مصرف نفت و بهره وری اقتصادی: تجزیه و تحلیل مقایسه ای پیشرفته، اقتصادهای در حال توسعه و نوظهور
|کد مقاله||سال انتشار||مقاله انگلیسی||ترجمه فارسی||تعداد کلمات|
|21375||2011||9 صفحه PDF||سفارش دهید||8060 کلمه|
Publisher : Elsevier - Science Direct (الزویر - ساینس دایرکت)
Journal : Ecological Economics, Volume 70, Issue 7, 15 May 2011, Pages 1354–1362
This paper investigates the economic efficiency–oil consumption relationship in 42 countries during the period 1986–2006. In a first stage by using DEA window analysis countries' economic efficiencies are obtained. In a second stage an econometric analysis based on robust GMM estimators reveals an inverted ‘U’-shape relationship between oil consumption and economic efficiency. In order to capture heterogeneities among countries' development stages the analysis has been separated into two groups (advanced economies and developing/emerging economies). The results show that advanced economies have much higher turning points compared to emerging and developing economies. It appears that oil consumption increases countries' economic efficiency. In addition the consumption patterns of oil products and its derivatives have changed through years and among countries. The different turning points from the econometric analysis indicate the dependence of oil consumption in advanced economies (higher turning points) is driven mainly by household purchasing activities and their standards of living (transport, housing and water, food, etc.). Finally, it appears that oil consumption is the main driver behind the progress of industrialization and urbanization regardless of the country's development stage.
The impact of energy on a countries' economic growth has been the center of research agenda for several years. Kraft and Kraft (1978) were among the first who investigated the relationship between energy consumption and economic growth for the USA. Since then many studies have used Granger causality tests in order to establish the link between energy and income, and energy and economic growth (Abosedra and Baghestani, 1991, Akarca and Long, 1980, Yu and Choi, 1985, Soytas et al., 2007, Soytas and Sari, 2009 and Zhang and Cheng, 2009). However, the results reported vary according to the country and the time period considered. Furthermore, Huang et al. (2008) applied a dynamic panel approach examining the energy consumption-GDP relationship for 82 countries from 1972 to 2002. They divided the data into four categories according to countries' income levels and their results showed absence of evidence that energy consumption leads economic growth in any of the four income groups. Similarly, Ozturk et al. (2010) using a sample of 51 countries, divided into sub-samples according to income groups and for the period 1971 to 2005, found that there is no strong relationship between energy consumption and economic growth indicating the need for further research. Jorgenson (1984) emphasized the fact that much research remains to be done until we are able to establish the relationship between energy utilization in productivity growth. According to Reynolds, 1994 and Reynolds, 1998 energy determines growth. The mechanism which explains how energy creates economic growth is presented and analyzed in Reynolds (2000). This mechanism is the energy utilization chain (EUC) that contains four links (namely energy source, conversion, consumption and service), which in combination can lead to growth. For instance, transportation and large independent mobile machinery (LIMM) operations are the most important energy services, which are strongly connected to countries economic growth. In contrast to the majority of studies investigating the energy consumption–GDP relationship, our paper investigates for the first time (to our knowledge) the economic efficiency1-oil consumption relationship. In the literature and in most of the cases oil consumption is embedded in the ‘total energy consumption’ variable. But none of the studies have approached the economic growth-oil consumption relationship given the strong oil dependence in most of the countries. According to Reynolds (2000) oil is the main energy source of LIMM operations and therefore the main driver behind countries' economic growth. In addition Reynolds (1994) explains the mechanism of how energy resources can contribute to economic growth and the reason why oil consumption is linked to countries' economic growth. Specifically, Reynolds (2000, p. 218) claims that energy resources have four grade types: (1) the weight grade (British thermal units, BTUs, per pound of energy resource); (2) the volume grade (BTUs per cubic foot of energy resource); (3) the area grade (BTUs per acre, where the energy resource is found in its original state); and (4) the state grade (the original physical state of the energy resource as a liquid, gas, solid, or energy). The higher the grade types of the energy resource, the higher its contribution to economic growth. Oil is a liquid state grade and it has high area grade, weight grade and volume grade characteristics that no other energy resources can match. Therefore, it appears that oil has the highest characteristic grades from all energy resources making difficult its substitution from other resources (Reynolds, 1994 and Reynolds, 1998). After 100 years the price of oil has been constant in real terms and any additional alternatives haven't been found in order to replace oil dependence of economic growth (Reynolds, 2000, p. 216). Additionally Goldemberg (2007) claims that fossil fuels (oil, coal, and gas) represent 80.1% of the total world energy supply, nuclear energy 6.3%, and renewables 13.6%. From that total of 80%, oil represents 45% of consumption, coal 30% and gas 25%. As can be observed oil consumption is still the dominant source of energy. Furthermore, Pimentel et al. (2009) over the past century indicated that affordable supplies of fossil fuels have mainly powered growth, industrialization, and prosperity of the USA and other countries' economies. In order to capture the effect of energy consumption on economic growth, the energy-economic growth studies have used GDP as a proxy of economic growth. Following the analysis by Ayres, 1996a and Ayres, 1996b our paper, instead of GDP as a proxy of economic growth, uses countries' economic efficiency. The standard growth theory (Solow, 1956 and Solow, 1957) assumes that the production function is a function of capital and labor, but the most important growth factor is an unexplained exogenous driver, the “technological progress” (Ayres and Warr, 2005 and Ayres and van den Bergh, 2005). As explained by Ayres, 1998 and Li and Ayres, 2008 “technological progress” is the efficiency with which resources are converted into final services. Generally, efficiency, where inputs are converted to outputs can provide us with more useful information than an absolute measure.2 As such our paper measures countries' economic efficiency over the period 1986–2006 by applying a variation of Data Envelopment Analysis (hereafter DEA) in order to handle panel data and allow for dynamic effects. This methodology is called DEA window analysis and has been introduced by Charnes et al. (1985). It works on the principle of moving averages and helps to establish efficiency measures over time by treating each country in a different period as if it was a different unit (Asmild et al., 2004, Cooper et al., 2007, Halkos and Tzeremes, 2009a and Halkos and Tzeremes, 2009b). Thus country's economic efficiency in a particular period is contrasted with its own efficiency in other periods in addition to the economic efficiency of other countries. In this way robustness related problems associated with DEA measurement techniques can be avoided. In a second stage our paper introduces a partial adjustment model formulation using Dynamic Panel Data Analysis with one- and two-step Arellano and Bond, 1991 and Arellano and Bover, 1995 GMM estimates. These GMM estimators are robust, as they do not require information of the exact distribution of the disturbances. The estimators rely on the assumption that the disturbances in the equation are uncorrelated with a set of instrumental variables. At the same time we also apply a random coefficients model formulation assuming that each parameter is a random variable. Countries are heterogeneous with different stochastic regression coefficients, which arise from a k-variate normal distribution. In this way we calculate the effect of oil consumption in the obtained countries' economic efficiencies and test the existence of an inverted U-shape relationship between economic efficiency and oil consumption. Li and Ayres (2008) suggest that oil consumption is a good energy proxy when the relationship between energy and economic growth needs to be tested. In addition to other studies our paper uses oil consumption since oil is an exhaustible nonrenewable resource and the consumption behavior of the current generation affects the economic development and welfare of future generations (Abdel and Sabry, 2005). The paper is organized as follows. Section 2 presents the data used in the analysis whereas, Section 3 discusses the proposed methodology and the econometric methods adopted. Section 4 presents the empirical results derived while the last section concludes the paper.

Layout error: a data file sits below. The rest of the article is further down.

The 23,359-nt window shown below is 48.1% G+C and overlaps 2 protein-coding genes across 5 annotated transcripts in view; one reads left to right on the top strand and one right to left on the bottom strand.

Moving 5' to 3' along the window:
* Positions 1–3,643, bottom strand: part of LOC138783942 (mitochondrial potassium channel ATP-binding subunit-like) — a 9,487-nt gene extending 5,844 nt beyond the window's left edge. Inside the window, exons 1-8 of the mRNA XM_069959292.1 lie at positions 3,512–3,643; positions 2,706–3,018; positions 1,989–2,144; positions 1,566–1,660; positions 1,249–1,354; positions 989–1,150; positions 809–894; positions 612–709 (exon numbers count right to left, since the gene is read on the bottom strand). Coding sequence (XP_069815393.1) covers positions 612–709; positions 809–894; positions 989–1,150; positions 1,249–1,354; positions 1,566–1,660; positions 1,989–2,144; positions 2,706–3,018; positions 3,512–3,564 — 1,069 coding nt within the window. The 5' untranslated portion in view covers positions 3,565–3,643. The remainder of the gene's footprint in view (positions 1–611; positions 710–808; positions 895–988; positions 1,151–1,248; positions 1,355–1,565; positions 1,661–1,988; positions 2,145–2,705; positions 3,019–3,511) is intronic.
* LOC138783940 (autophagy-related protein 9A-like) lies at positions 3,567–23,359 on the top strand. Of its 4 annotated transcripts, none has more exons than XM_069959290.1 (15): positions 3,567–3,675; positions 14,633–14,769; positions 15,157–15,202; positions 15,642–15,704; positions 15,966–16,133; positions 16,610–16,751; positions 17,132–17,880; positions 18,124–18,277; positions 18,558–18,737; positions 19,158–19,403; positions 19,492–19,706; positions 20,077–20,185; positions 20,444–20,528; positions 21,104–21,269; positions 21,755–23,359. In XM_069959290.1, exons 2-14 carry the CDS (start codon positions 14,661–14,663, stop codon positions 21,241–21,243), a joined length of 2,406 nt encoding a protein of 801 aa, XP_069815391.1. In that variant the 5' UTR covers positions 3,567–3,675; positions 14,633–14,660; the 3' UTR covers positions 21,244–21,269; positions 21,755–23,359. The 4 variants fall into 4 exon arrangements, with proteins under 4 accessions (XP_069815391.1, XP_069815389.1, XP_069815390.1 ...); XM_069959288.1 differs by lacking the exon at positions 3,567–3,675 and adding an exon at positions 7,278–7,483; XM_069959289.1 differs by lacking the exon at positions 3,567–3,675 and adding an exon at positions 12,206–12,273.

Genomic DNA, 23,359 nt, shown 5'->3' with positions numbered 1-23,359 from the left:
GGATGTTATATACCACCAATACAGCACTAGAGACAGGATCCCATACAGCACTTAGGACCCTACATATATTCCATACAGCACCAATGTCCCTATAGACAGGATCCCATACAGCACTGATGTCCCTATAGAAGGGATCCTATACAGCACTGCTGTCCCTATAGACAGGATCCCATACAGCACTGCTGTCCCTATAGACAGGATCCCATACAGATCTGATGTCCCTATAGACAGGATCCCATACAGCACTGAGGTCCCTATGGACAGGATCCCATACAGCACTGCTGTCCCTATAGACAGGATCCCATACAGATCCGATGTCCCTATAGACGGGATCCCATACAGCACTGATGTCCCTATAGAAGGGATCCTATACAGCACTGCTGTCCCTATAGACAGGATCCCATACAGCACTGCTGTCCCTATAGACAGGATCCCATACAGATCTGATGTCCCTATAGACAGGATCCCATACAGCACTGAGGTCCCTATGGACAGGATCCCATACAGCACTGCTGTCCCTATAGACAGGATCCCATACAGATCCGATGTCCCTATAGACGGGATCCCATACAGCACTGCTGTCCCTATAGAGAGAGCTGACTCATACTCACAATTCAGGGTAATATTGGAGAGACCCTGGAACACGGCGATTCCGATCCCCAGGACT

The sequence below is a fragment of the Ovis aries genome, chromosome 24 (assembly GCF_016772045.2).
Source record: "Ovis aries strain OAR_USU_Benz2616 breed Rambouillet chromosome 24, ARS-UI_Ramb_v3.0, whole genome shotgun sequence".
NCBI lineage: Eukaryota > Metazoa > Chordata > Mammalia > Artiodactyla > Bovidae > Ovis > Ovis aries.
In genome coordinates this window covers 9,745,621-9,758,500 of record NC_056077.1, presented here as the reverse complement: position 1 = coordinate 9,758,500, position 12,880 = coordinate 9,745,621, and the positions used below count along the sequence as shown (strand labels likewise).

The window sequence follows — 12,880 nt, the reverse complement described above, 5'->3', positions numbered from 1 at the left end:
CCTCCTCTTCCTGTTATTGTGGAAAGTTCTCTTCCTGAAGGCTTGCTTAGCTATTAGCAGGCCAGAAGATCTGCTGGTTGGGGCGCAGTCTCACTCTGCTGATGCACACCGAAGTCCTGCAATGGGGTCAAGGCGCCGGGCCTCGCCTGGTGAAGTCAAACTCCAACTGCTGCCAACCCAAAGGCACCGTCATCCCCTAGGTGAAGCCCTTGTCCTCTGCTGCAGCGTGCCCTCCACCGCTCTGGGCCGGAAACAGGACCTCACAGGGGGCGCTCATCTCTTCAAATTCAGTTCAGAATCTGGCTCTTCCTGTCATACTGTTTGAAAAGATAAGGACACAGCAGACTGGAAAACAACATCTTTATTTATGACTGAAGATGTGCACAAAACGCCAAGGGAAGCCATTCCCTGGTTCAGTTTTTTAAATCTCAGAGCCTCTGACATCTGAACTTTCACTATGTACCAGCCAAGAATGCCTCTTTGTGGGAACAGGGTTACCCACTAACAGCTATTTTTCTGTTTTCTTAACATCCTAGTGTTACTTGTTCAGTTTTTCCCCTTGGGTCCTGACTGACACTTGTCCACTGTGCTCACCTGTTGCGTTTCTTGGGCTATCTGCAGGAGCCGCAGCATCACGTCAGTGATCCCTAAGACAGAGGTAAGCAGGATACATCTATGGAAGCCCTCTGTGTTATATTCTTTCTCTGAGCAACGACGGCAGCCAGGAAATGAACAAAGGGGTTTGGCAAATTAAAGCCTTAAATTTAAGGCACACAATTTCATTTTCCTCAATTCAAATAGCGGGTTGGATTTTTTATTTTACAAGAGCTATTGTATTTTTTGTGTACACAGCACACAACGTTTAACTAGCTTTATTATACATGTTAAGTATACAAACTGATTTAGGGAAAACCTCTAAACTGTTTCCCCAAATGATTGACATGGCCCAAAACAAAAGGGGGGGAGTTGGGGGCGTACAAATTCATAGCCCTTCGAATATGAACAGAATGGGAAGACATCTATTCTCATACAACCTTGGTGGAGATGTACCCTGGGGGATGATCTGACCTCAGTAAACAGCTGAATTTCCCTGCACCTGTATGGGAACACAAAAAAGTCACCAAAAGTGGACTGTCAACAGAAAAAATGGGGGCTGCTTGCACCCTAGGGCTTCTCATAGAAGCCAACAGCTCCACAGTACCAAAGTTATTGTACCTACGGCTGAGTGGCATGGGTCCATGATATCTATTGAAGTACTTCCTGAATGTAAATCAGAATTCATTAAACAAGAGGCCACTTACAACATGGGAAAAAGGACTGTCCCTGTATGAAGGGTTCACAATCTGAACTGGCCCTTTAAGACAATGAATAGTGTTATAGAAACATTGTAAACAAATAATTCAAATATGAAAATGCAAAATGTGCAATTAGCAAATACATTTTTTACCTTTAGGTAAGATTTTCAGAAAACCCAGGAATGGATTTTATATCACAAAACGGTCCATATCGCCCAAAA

نتیجه گیری انگلیسی
This paper using a sample of 42 countries separated in 28 advanced economies and 14 developing and emerging economies for the period 1986–2006 explores empirically the economic efficiency-oil consumption relationship. In order to handle panel data, in a first stage a variation of the DEA methodology is applied in order to compute countries' economic efficiencies. Then in a second stage an econometric analysis has been contacted. Following the econometric methods adopted fixed and random effect models produced insignificant results. Similarly, the random coefficient model formulation used indicates the absence of an inverted ‘U’-shape relationship between economic efficiency and oil consumption. The reason is that there are enormous cross-country variations indicating the dynamic nature of the economic efficiency–oil consumption relationship which couldn't be captured by the previous econometric approaches. However the GMM used supports the ‘U’-shape relationship between economic efficiency and oil consumption producing turning points well within the sample for each case (total, advanced and emerging and developing countries). The turning point for the advanced economies is much higher than these points for emerging and developing countries. The fact that advanced economies have higher turning points of the contribution of oil consumption to economic efficiency (compared to emerging and developing economies) is an indication that oil consumption patterns have changed in countries over the years and among their development stages. In the total sampled countries the rate of adjustment with which economic efficiency adjust to equilibrium values is approximately 33% per annum implying that adjustment of economic efficiency is effected within almost three periods. In the case of the advanced economies the rate of adjustment of adjustment becomes 45% and 46% in the case of first differences and orthogonal deviations respectively. Similarly for emerging and developing economies the adjustment rate is similar to the total sample (33.5% as 1–0.675) in the case of first differences but lower and equal to 24% in the case of orthogonal deviations. According to Solow (1978) these variations depend on the structure of the economy and the stage of economic growth of the countries examined. It appears that for economies which tend to move their production structure towards services (advanced economies) oil consumption has greater turning points in relation to their economic efficiencies. This is mainly based on household purchasing activities and their standards of living. Finally, the results indicate that oil consumption causes economic efficiency indicating the oil consumption dependence among the countries.